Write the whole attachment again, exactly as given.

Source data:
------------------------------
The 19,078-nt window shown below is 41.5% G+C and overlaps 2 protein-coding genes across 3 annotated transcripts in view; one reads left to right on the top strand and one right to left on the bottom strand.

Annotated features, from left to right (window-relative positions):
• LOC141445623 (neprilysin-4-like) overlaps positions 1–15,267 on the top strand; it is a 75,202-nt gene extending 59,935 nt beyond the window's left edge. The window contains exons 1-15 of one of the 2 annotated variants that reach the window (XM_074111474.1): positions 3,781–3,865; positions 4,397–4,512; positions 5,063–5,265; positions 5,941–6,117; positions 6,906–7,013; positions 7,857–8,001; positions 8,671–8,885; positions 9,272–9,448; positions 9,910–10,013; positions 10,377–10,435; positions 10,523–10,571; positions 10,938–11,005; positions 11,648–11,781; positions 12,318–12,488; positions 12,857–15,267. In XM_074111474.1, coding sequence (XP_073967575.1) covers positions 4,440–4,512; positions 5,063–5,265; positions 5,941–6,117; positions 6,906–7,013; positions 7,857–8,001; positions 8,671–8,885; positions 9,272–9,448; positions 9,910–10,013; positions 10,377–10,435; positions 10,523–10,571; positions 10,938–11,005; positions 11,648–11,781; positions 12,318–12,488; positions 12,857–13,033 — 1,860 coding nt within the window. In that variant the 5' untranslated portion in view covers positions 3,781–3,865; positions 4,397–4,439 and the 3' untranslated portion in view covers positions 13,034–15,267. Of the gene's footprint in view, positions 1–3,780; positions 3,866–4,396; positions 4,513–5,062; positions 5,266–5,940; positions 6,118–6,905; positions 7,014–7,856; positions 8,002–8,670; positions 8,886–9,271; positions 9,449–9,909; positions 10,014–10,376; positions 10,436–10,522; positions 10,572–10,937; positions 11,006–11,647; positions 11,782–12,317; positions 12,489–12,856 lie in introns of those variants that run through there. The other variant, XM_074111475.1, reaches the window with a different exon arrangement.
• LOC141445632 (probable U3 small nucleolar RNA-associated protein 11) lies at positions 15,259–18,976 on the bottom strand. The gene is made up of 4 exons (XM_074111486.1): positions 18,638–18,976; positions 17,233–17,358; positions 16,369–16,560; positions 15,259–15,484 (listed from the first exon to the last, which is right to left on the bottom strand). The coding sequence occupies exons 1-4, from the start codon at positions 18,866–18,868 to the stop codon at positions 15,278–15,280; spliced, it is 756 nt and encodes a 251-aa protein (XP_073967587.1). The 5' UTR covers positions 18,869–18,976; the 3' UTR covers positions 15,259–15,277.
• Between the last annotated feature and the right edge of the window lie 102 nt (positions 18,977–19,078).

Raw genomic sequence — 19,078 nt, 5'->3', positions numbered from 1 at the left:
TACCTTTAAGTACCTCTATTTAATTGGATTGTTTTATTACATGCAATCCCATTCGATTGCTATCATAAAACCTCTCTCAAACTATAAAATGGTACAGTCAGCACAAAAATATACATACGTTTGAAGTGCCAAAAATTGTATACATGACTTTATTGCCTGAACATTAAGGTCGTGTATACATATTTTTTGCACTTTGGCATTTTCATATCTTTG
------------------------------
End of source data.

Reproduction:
The 19,078-nt window shown below is 41.5% G+C and overlaps 2 protein-coding genes across 3 annotated transcripts in view; one reads left to right on the top strand and one right to left on the bottom strand.

Annotated features, from left to right (window-relative positions):
• LOC141445623 (neprilysin-4-like) overlaps positions 1–15,267 on the top strand; it is a 75,202-nt gene extending 59,935 nt beyond the window's left edge. The window contains exons 1-15 of one of the 2 annotated variants that reach the window (XM_074111474.1): positions 3,781–3,865; positions 4,397–4,512; positions 5,063–5,265; positions 5,941–6,117; positions 6,906–7,013; positions 7,857–8,001; positions 8,671–8,885; positions 9,272–9,448; positions 9,910–10,013; positions 10,377–10,435; positions 10,523–10,571; positions 10,938–11,005; positions 11,648–11,781; positions 12,318–12,488; positions 12,857–15,267. In XM_074111474.1, coding sequence (XP_073967575.1) covers positions 4,440–4,512; positions 5,063–5,265; positions 5,941–6,117; positions 6,906–7,013; positions 7,857–8,001; positions 8,671–8,885; positions 9,272–9,448; positions 9,910–10,013; positions 10,377–10,435; positions 10,523–10,571; positions 10,938–11,005; positions 11,648–11,781; positions 12,318–12,488; positions 12,857–13,033 — 1,860 coding nt within the window. In that variant the 5' untranslated portion in view covers positions 3,781–3,865; positions 4,397–4,439 and the 3' untranslated portion in view covers positions 13,034–15,267. Of the gene's footprint in view, positions 1–3,780; positions 3,866–4,396; positions 4,513–5,062; positions 5,266–5,940; positions 6,118–6,905; positions 7,014–7,856; positions 8,002–8,670; positions 8,886–9,271; positions 9,449–9,909; positions 10,014–10,376; positions 10,436–10,522; positions 10,572–10,937; positions 11,006–11,647; positions 11,782–12,317; positions 12,489–12,856 lie in introns of those variants that run through there. The other variant, XM_074111475.1, reaches the window with a different exon arrangement.
• LOC141445632 (probable U3 small nucleolar RNA-associated protein 11) lies at positions 15,259–18,976 on the bottom strand. The gene is made up of 4 exons (XM_074111486.1): positions 18,638–18,976; positions 17,233–17,358; positions 16,369–16,560; positions 15,259–15,484 (listed from the first exon to the last, which is right to left on the bottom strand). The coding sequence occupies exons 1-4, from the start codon at positions 18,866–18,868 to the stop codon at positions 15,278–15,280; spliced, it is 756 nt and encodes a 251-aa protein (XP_073967587.1). The 5' UTR covers positions 18,869–18,976; the 3' UTR covers positions 15,259–15,277.
• Between the last annotated feature and the right edge of the window lie 102 nt (positions 18,977–19,078).

Raw genomic sequence — 19,078 nt, 5'->3', positions numbered from 1 at the left:
TACCTTTAAGTACCTCTATTTAATTGGATTGTTTTATTACATGCAATCCCATTCGATTGCTATCATAAAACCTCTCTCAAACTATAAAATGGTACAGTCAGCACAAAAATATACATACGTTTGAAGTGCCAAAAATTGTATACATGACTTTATTGCCTGAACATTAAGGTCGTGTATACATATTTTTTGCACTTTGGCATTTTCATATCTTTG